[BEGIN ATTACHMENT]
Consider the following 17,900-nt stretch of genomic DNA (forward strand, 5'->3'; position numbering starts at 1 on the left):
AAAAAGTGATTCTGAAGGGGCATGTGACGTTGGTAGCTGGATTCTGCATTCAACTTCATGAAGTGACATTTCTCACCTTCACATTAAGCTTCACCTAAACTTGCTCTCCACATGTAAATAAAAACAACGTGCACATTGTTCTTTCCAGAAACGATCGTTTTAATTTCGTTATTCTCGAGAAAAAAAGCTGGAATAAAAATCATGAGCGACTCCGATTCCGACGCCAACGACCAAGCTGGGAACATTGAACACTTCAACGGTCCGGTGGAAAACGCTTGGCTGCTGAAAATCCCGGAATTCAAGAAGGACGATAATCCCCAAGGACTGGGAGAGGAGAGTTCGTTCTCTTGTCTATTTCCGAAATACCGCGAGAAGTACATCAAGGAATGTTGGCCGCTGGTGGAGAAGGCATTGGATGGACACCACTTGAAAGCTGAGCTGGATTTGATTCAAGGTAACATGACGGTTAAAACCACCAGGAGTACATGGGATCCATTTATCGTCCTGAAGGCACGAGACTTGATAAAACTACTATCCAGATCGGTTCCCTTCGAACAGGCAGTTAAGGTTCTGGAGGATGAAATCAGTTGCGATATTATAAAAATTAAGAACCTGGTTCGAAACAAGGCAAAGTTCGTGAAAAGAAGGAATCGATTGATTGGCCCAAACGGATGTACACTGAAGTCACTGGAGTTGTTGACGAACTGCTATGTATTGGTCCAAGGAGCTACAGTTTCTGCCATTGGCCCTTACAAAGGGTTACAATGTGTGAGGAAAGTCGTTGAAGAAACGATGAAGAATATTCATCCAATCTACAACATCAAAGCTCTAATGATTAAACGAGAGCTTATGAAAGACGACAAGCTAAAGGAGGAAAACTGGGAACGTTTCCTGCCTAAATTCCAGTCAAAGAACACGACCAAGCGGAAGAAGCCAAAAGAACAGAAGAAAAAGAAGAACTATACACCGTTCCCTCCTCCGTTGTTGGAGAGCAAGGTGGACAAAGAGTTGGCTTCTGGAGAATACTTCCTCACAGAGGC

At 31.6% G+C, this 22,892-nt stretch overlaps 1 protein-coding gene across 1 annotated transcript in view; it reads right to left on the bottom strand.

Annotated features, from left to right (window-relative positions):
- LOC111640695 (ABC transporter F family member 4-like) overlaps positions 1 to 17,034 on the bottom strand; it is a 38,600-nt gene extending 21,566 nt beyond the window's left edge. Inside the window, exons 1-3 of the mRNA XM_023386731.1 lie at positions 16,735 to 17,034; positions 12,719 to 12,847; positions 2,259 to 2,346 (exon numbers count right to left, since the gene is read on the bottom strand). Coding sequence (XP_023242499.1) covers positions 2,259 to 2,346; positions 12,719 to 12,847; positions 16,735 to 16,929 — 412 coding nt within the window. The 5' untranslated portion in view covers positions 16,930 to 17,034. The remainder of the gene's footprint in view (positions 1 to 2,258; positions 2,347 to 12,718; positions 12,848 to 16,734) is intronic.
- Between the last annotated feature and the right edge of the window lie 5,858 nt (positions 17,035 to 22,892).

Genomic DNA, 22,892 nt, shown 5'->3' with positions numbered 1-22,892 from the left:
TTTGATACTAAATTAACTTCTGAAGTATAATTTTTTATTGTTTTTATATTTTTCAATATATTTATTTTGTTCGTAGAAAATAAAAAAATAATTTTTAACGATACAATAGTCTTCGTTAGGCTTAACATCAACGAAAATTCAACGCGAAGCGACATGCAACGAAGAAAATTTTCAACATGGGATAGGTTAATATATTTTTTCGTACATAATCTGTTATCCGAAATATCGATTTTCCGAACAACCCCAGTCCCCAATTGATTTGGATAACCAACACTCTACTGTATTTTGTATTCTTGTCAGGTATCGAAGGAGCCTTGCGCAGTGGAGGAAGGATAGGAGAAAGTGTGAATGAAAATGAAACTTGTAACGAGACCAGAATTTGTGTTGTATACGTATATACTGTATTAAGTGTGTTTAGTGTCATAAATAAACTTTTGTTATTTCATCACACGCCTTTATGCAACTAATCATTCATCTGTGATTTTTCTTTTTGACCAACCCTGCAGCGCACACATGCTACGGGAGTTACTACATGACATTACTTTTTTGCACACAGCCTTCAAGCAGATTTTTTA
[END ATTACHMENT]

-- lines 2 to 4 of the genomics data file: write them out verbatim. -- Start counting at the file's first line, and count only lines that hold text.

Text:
AAAAAGTGATTCTGAAGGGGCATGTGACGTTGGTAGCTGGATTCTGCATTCAACTTCATGAAGTGACATTTCTCACCTTCACATTAAGCTTCACCTAAACTTGCTCTCCACATGTAAATAAAAACAACGTGCACATTGTTCTTTCCAGAAACGATCGTTTTAATTTCGTTATTCTCGAGAAAAAAAGCTGGAATAAAAATCATGAGCGACTCCGATTCCGACGCCAACGACCAAGCTGGGAACATTGAACACTTCAACGGTCCGGTGGAAAACGCTTGGCTGCTGAAAATCCCGGAATTCAAGAAGGACGATAATCCCCAAGGACTGGGAGAGGAGAGTTCGTTCTCTTGTCTATTTCCGAAATACCGCGAGAAGTACATCAAGGAATGTTGGCCGCTGGTGGAGAAGGCATTGGATGGACACCACTTGAAAGCTGAGCTGGATTTGATTCAAGGTAACATGACGGTTAAAACCACCAGGAGTACATGGGATCCATTTATCGTCCTGAAGGCACGAGACTTGATAAAACTACTATCCAGATCGGTTCCCTTCGAACAGGCAGTTAAGGTTCTGGAGGATGAAATCAGTTGCGATATTATAAAAATTAAGAACCTGGTTCGAAACAAGGCAAAGTTCGTGAAAAGAAGGAATCGATTGATTGGCCCAAACGGATGTACACTGAAGTCACTGGAGTTGTTGACGAACTGCTATGTATTGGTCCAAGGAGCTACAGTTTCTGCCATTGGCCCTTACAAAGGGTTACAATGTGTGAGGAAAGTCGTTGAAGAAACGATGAAGAATATTCATCCAATCTACAACATCAAAGCTCTAATGATTAAACGAGAGCTTATGAAAGACGACAAGCTAAAGGAGGAAAACTGGGAACGTTTCCTGCCTAAATTCCAGTCAAAGAACACGACCAAGCGGAAGAAGCCAAAAGAACAGAAGAAAAAGAAGAACTATACACCGTTCCCTCCTCCGTTGTTGGAGAGCAAGGTGGACAAAGAGTTGGCTTCTGGAGAATACTTCCTCACAGAGGC

At 31.6% G+C, this 22,892-nt stretch overlaps 1 protein-coding gene across 1 annotated transcript in view; it reads right to left on the bottom strand.

Annotated features, from left to right (window-relative positions):